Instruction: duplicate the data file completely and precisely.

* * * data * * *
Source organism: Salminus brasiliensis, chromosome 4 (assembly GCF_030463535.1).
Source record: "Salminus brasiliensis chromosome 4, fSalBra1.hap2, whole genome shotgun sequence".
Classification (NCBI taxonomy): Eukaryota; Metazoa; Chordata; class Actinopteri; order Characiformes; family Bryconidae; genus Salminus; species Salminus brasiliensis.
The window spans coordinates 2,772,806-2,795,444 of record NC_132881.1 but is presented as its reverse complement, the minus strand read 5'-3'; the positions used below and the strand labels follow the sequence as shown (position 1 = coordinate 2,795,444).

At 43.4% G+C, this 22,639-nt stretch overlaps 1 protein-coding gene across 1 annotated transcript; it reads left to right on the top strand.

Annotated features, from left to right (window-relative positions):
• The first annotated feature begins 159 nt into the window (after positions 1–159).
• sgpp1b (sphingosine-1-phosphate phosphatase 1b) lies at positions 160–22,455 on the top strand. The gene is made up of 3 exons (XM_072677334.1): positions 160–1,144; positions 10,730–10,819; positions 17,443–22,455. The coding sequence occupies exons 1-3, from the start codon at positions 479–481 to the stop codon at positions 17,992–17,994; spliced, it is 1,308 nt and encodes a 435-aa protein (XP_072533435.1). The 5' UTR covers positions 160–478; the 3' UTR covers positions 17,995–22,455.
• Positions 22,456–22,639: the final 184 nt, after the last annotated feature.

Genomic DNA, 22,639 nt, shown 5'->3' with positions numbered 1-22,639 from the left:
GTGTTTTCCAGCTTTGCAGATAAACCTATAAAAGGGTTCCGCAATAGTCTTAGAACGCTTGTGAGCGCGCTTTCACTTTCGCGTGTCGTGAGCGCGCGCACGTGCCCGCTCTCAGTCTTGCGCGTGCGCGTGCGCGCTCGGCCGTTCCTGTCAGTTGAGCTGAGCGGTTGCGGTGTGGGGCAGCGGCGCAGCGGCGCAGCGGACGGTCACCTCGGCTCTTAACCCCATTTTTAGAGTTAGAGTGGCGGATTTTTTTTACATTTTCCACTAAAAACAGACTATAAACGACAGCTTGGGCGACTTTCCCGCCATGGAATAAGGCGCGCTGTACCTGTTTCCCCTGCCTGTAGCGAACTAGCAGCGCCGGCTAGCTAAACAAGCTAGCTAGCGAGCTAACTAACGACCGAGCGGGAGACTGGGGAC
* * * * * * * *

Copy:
Source organism: Salminus brasiliensis, chromosome 4 (assembly GCF_030463535.1).
Source record: "Salminus brasiliensis chromosome 4, fSalBra1.hap2, whole genome shotgun sequence".
Classification (NCBI taxonomy): Eukaryota; Metazoa; Chordata; class Actinopteri; order Characiformes; family Bryconidae; genus Salminus; species Salminus brasiliensis.
The window spans coordinates 2,772,806-2,795,444 of record NC_132881.1 but is presented as its reverse complement, the minus strand read 5'-3'; the positions used below and the strand labels follow the sequence as shown (position 1 = coordinate 2,795,444).

At 43.4% G+C, this 22,639-nt stretch overlaps 1 protein-coding gene across 1 annotated transcript; it reads left to right on the top strand.

Annotated features, from left to right (window-relative positions):
• The first annotated feature begins 159 nt into the window (after positions 1–159).
• sgpp1b (sphingosine-1-phosphate phosphatase 1b) lies at positions 160–22,455 on the top strand. The gene is made up of 3 exons (XM_072677334.1): positions 160–1,144; positions 10,730–10,819; positions 17,443–22,455. The coding sequence occupies exons 1-3, from the start codon at positions 479–481 to the stop codon at positions 17,992–17,994; spliced, it is 1,308 nt and encodes a 435-aa protein (XP_072533435.1). The 5' UTR covers positions 160–478; the 3' UTR covers positions 17,995–22,455.
• Positions 22,456–22,639: the final 184 nt, after the last annotated feature.

Genomic DNA, 22,639 nt, shown 5'->3' with positions numbered 1-22,639 from the left:
GTGTTTTCCAGCTTTGCAGATAAACCTATAAAAGGGTTCCGCAATAGTCTTAGAACGCTTGTGAGCGCGCTTTCACTTTCGCGTGTCGTGAGCGCGCGCACGTGCCCGCTCTCAGTCTTGCGCGTGCGCGTGCGCGCTCGGCCGTTCCTGTCAGTTGAGCTGAGCGGTTGCGGTGTGGGGCAGCGGCGCAGCGGCGCAGCGGACGGTCACCTCGGCTCTTAACCCCATTTTTAGAGTTAGAGTGGCGGATTTTTTTTACATTTTCCACTAAAAACAGACTATAAACGACAGCTTGGGCGACTTTCCCGCCATGGAATAAGGCGCGCTGTACCTGTTTCCCCTGCCTGTAGCGAACTAGCAGCGCCGGCTAGCTAAACAAGCTAGCTAGCGAGCTAACTAACGACCGAGCGGGAGACTGGGGAC